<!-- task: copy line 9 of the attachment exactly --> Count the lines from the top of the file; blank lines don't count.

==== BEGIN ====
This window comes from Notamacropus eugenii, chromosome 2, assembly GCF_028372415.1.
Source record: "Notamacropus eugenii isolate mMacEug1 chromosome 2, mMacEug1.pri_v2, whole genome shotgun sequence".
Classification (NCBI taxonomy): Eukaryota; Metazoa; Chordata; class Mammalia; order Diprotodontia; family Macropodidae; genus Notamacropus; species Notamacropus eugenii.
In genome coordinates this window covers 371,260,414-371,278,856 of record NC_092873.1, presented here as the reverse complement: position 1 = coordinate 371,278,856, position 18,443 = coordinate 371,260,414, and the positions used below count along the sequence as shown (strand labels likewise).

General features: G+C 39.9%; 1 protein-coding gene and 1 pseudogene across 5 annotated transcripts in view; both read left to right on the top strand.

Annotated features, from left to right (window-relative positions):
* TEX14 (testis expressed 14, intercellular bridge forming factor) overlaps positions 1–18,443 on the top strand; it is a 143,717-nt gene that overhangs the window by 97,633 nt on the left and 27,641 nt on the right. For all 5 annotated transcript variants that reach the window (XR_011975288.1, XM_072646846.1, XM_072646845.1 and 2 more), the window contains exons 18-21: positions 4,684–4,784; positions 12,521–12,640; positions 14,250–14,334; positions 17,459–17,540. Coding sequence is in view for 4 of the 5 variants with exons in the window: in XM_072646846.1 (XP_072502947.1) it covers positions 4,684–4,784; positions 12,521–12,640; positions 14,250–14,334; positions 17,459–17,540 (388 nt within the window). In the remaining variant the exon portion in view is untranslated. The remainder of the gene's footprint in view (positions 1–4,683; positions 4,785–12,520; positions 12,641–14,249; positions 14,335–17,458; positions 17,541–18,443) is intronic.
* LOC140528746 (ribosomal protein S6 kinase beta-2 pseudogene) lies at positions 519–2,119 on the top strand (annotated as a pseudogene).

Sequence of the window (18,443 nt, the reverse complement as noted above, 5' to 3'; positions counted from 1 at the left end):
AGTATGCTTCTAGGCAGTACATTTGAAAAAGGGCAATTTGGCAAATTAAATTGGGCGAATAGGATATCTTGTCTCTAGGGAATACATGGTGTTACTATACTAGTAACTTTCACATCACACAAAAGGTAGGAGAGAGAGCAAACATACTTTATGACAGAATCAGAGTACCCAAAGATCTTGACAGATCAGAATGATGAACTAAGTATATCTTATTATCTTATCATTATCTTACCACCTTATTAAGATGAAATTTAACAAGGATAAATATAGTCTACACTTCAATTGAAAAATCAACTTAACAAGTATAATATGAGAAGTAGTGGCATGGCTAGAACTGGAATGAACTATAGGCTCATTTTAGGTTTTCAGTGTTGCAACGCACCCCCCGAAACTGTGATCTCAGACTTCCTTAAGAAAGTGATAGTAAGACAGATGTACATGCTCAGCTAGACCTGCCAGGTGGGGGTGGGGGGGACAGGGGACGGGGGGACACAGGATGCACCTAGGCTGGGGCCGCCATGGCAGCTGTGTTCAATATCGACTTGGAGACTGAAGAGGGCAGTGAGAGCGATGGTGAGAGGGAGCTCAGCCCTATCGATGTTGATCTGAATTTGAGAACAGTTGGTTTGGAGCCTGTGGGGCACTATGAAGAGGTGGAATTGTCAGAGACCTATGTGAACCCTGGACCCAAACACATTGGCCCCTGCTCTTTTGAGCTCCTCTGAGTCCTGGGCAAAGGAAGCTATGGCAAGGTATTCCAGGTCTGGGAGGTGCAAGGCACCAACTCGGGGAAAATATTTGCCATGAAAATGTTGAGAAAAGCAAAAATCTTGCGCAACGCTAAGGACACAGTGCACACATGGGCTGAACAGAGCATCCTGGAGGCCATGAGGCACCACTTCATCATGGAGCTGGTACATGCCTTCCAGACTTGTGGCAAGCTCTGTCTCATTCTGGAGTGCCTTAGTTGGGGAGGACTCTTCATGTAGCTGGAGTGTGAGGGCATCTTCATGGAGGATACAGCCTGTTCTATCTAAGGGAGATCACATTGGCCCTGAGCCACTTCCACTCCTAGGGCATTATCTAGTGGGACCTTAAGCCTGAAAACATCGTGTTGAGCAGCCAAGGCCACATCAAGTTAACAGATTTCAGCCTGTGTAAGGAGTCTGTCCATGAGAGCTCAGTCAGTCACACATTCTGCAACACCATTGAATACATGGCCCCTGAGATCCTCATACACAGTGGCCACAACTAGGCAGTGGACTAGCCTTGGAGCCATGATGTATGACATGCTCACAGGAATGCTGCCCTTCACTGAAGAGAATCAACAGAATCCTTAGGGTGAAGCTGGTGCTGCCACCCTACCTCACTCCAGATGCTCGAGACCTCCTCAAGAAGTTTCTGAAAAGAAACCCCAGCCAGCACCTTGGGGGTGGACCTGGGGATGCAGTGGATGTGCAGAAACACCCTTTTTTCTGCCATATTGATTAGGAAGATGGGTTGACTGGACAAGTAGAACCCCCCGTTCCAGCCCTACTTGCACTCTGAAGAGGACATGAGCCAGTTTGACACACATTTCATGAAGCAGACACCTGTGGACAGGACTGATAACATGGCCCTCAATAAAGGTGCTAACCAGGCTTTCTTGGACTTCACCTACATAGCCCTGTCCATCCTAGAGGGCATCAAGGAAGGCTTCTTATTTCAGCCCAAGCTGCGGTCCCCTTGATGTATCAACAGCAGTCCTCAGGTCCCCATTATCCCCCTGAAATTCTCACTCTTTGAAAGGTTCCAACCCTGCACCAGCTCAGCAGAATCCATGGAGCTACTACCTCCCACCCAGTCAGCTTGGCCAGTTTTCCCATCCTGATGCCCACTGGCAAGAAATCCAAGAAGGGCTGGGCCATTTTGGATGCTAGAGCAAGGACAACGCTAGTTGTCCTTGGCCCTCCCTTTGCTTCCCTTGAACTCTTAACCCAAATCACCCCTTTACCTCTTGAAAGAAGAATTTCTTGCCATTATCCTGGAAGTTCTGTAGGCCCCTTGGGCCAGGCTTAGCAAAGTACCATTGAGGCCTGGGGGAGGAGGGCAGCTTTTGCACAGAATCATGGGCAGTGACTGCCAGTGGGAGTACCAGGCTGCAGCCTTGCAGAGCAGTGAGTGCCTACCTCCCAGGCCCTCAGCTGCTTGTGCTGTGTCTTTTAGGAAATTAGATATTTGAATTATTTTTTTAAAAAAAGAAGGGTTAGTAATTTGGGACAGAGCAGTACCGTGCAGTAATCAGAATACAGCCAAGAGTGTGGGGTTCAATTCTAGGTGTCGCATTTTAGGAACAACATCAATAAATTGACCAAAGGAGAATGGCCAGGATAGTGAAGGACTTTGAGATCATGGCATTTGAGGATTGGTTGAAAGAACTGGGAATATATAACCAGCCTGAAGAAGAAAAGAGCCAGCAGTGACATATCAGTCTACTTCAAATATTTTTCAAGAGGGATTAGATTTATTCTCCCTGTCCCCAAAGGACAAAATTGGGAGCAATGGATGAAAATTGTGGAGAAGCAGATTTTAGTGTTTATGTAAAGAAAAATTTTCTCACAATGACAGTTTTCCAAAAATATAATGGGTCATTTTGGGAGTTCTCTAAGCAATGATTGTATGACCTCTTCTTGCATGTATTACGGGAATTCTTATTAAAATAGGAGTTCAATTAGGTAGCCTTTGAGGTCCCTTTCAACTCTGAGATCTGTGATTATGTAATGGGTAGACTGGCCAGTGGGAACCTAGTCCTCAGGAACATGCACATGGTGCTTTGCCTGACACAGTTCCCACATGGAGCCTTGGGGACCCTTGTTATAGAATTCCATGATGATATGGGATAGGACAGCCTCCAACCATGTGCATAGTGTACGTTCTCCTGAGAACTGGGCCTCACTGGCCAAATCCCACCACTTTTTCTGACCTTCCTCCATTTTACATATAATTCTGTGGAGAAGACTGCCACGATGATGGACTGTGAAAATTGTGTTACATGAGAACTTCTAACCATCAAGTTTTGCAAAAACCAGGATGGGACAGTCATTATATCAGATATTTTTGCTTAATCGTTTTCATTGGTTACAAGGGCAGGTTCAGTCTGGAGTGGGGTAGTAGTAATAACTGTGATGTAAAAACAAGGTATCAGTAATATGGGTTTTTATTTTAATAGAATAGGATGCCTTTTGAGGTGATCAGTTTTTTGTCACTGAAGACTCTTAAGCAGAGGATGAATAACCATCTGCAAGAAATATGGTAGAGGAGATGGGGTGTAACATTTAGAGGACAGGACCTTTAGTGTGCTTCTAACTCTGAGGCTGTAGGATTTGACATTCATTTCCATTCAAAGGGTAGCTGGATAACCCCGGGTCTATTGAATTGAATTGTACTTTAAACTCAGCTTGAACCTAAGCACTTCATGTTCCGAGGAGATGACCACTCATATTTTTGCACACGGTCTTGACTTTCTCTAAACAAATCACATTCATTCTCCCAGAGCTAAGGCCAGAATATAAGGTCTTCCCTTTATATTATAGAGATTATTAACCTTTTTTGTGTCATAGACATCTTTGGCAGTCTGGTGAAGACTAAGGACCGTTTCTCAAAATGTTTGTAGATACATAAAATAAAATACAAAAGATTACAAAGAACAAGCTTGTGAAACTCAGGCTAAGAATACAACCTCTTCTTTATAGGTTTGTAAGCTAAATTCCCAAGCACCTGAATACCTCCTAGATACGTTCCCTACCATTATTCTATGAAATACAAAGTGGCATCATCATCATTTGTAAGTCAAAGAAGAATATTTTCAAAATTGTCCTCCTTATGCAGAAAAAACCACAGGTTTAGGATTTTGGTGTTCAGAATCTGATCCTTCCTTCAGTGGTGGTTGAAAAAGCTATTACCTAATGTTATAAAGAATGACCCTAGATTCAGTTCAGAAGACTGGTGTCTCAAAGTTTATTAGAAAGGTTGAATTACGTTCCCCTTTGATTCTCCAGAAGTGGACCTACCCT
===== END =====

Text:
Sequence of the window (18,443 nt, the reverse complement as noted above, 5' to 3'; positions counted from 1 at the left end):